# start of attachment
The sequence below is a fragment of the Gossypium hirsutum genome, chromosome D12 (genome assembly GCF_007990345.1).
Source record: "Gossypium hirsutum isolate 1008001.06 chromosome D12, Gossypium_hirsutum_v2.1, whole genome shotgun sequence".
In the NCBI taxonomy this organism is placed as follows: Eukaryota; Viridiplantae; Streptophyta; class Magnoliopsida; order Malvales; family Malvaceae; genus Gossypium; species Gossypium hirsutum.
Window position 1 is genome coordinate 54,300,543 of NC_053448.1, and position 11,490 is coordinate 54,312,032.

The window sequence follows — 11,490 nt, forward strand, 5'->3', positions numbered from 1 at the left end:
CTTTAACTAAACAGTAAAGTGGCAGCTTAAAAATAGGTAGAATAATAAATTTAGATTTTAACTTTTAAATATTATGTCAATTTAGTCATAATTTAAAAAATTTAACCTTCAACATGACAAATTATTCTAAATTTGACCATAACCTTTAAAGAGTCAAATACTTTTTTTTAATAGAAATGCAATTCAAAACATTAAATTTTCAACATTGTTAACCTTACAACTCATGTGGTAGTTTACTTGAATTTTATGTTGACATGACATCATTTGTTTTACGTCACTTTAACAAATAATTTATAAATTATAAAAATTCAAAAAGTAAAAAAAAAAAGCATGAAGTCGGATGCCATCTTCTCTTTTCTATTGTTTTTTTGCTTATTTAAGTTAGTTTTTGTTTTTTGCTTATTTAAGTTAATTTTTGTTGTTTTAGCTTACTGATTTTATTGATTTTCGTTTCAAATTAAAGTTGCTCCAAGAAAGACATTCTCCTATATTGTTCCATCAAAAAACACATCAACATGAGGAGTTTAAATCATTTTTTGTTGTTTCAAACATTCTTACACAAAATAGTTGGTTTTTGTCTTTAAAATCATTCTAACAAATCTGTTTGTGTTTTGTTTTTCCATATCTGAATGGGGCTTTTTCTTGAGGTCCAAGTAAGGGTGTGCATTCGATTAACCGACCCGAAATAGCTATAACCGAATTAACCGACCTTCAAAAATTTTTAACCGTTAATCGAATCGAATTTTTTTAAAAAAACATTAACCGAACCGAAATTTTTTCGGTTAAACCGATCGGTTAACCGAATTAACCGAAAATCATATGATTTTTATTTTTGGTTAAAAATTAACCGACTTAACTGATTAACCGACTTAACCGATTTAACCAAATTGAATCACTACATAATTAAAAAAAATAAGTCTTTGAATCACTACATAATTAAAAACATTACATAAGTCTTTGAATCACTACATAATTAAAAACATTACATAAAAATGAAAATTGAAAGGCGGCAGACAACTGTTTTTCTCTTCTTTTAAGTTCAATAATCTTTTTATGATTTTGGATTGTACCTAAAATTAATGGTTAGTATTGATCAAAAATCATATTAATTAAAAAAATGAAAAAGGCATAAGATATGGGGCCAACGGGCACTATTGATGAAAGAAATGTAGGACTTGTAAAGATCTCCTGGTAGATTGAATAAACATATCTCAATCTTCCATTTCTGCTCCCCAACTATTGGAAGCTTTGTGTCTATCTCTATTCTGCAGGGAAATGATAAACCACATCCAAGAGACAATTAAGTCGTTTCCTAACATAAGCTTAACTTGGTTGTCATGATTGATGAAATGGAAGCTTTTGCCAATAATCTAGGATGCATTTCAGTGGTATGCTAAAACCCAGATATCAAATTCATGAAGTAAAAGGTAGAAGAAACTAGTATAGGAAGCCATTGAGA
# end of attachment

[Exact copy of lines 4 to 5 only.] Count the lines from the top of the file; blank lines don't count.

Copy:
Window position 1 is genome coordinate 54,300,543 of NC_053448.1, and position 11,490 is coordinate 54,312,032.

The window sequence follows — 11,490 nt, forward strand, 5'->3', positions numbered from 1 at the left end: